12 Mar 2011

Judgment-writing cannot be outsourced: Supreme Court

Dismissing the challenge to the order of the High Court  of Jharkhand, the Supreme Court in a recent decision [Ajit Kumar v. State of Jharkhand] held that that the resolution passed by the judges of the High Court terminating the services of a lower-court judge was valid. The High Court has ordered so, having relied upon the report of an Inspecting judge who had concluded that "the appellant did not use to prepare judgments on his own, rather he used to get it prepared through some body else before delivering the judgments". The High Court had directed the termination without holding any "enquiry as it was felt that it was not practicable in the interest of the institution to hold an inquiry since it may lead to the question of validity of several judgments rendered by him."

Expressing its opinion on the issue in no uncertain terms, the Supreme Court declared that the decision of High Court could not be faulted with only on the ground that no inquiry was carried out. It summed up the legal position in the following terms;
11. In the case in hand, the officer concerned was working as sub-ordinate Judge and during the course of inspection by the Inspecting Judge it was found that he did not use to prepare judgments on his own, he used to get it prepared through some body else before delivering the judgments. Undisputedly, the inspecting Judge submitted his report to the Chief Justice of the High Court. The High Court considered the said report and thereafter was of the opinion that it is not possible to hold an enquiry in the case of the appellant and that holding of such enquiry should be dispensed with in view of the fact that if an enquiry is held the same may lead to the question of validity of several judgments rendered by the appellant. The aforesaid reason recorded by the High Court was a legal and valid ground for not holding an enquiry. There was therefore also no necessity of giving him any opportunity of hearing as the scope of holding an enquiry and giving him an opportunity of hearing was specifically dispensed with.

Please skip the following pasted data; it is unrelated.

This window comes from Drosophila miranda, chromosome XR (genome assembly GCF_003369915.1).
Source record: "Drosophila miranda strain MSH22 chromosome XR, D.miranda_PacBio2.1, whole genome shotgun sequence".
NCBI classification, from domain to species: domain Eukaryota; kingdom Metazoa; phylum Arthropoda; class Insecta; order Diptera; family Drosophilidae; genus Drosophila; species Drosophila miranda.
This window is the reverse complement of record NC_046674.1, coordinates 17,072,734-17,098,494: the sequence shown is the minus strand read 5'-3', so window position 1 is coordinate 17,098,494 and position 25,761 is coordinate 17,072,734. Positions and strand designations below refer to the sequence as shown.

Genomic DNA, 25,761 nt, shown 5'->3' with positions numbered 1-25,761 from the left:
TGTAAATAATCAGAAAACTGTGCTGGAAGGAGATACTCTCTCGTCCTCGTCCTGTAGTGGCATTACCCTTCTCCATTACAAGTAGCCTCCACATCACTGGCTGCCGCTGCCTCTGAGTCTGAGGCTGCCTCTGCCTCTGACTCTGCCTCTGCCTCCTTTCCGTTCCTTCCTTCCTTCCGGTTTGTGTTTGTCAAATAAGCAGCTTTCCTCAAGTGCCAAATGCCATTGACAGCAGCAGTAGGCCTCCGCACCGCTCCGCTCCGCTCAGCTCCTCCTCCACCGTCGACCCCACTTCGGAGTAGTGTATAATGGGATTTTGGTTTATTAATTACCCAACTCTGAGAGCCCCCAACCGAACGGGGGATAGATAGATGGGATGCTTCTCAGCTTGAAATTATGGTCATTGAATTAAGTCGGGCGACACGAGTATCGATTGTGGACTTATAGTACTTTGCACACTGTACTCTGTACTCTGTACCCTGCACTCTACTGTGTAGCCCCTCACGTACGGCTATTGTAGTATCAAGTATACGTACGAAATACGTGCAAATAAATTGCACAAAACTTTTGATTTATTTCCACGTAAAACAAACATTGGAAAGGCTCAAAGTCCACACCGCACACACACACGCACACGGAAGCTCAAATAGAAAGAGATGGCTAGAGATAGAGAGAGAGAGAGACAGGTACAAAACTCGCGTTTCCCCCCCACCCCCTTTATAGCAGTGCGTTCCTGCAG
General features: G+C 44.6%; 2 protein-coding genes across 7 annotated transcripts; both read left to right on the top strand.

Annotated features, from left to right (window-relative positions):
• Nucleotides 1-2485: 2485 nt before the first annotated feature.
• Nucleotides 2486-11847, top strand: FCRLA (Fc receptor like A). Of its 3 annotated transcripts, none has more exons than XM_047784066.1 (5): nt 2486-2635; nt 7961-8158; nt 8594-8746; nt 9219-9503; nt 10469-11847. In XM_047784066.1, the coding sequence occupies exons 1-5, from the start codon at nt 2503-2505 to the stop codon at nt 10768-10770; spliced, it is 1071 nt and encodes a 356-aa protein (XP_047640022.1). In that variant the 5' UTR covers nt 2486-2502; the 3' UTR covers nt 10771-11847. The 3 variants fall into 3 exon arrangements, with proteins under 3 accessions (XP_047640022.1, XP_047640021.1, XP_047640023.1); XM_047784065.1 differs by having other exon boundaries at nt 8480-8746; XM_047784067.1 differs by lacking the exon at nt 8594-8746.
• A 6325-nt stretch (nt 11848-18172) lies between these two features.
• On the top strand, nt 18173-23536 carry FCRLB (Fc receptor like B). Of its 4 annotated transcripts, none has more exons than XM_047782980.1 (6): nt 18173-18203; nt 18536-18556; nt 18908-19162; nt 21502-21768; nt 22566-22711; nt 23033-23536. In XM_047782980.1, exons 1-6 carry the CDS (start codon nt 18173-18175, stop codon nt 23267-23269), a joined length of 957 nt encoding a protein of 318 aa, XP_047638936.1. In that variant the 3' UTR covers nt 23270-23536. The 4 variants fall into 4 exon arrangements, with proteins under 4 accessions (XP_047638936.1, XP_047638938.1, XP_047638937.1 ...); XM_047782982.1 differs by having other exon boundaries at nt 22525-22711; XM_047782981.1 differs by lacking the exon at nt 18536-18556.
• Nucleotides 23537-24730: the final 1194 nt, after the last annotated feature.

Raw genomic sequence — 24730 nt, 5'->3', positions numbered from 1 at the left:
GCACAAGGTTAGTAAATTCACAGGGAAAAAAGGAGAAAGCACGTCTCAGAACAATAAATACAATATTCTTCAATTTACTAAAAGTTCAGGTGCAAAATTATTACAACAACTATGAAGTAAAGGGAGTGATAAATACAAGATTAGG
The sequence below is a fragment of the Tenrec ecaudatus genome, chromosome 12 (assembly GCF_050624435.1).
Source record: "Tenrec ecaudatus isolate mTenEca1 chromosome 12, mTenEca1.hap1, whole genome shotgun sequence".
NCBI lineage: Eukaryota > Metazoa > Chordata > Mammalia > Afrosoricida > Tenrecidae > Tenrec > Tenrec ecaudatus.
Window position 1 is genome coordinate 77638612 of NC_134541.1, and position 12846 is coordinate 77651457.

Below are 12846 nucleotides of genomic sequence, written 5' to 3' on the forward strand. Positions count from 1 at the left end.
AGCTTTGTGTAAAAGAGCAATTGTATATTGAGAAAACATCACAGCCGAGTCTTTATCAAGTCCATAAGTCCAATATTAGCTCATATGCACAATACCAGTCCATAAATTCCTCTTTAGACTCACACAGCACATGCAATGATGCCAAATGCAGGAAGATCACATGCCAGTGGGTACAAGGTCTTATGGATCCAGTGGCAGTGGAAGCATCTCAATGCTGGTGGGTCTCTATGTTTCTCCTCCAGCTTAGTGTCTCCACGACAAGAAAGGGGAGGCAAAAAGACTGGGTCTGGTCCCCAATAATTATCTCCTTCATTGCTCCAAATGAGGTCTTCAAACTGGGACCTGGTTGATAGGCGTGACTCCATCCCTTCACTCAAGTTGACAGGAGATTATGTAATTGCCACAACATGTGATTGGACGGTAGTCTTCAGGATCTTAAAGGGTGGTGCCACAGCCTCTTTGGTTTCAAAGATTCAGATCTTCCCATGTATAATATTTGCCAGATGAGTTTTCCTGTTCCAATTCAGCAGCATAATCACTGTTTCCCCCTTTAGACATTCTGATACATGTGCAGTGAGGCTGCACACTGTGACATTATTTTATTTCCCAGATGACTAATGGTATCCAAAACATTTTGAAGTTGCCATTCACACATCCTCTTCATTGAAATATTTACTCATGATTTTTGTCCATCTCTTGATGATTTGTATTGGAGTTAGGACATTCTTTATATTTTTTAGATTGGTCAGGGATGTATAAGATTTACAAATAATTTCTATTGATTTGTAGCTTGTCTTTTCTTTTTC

12. Consequently, the High Court recommended the removal of the appellant from service. Subsequent to that, the Governor decided to invoke the provisions of Article 311(2) (b) of the Constitution of India as holding of enquiry may lead to question of the validity of several judgments delivered by the appellant. The procedure and the pre-conditions laid down for invoking the extra-ordinary power under Article 311(2) (b) having been complied with and properly exercised within the parameters of the provisions, the order passed by the competent authority removing the appellant from the services cannot be held to be without jurisdiction and power. 
15. It cannot be disputed that the power under the aforesaid Articles is to be exercised by the Governor in consultation with the High Court. Under the scheme of the Indian Constitution the High Court is vested with the power to take decision for appointment of the sub-ordinate judiciary under Articles 234 to 236 of the Constitution. The High Court is also vested with the power to see that the high traditions and standards of the judiciary are maintained by the selection of proper persons to run the district judiciary. If a person is found not worthy to be a member of the judicial service or it is found that he has committed a misconduct he could be removed from the service by following the procedure laid. Power could also be exercised for such dismissal or removal by following the pre-conditions as laid down under Article 311(2) (b) of the Constitution of India. Even for imposing a punishment of dismissal or removal or reduction in rank, the High Court can hold disciplinary proceedings and recommend such punishments. The Governor, alone is competent to impose such punishment upon persons coming under Articles 233 - 235 read with Article 311(2) of the Constitution of India. Similarly, such a power could be exercised by the High Court to dispense with an enquiry for a reason to be recorded in writing and such dispensation of an enquiry for valid reasons when recommended to the Governor, it is within the competence of the Governor to issue such orders in terms of the recommendation of the High Court in exercise of power under Article 311(2) (b) of the Constitution of India.

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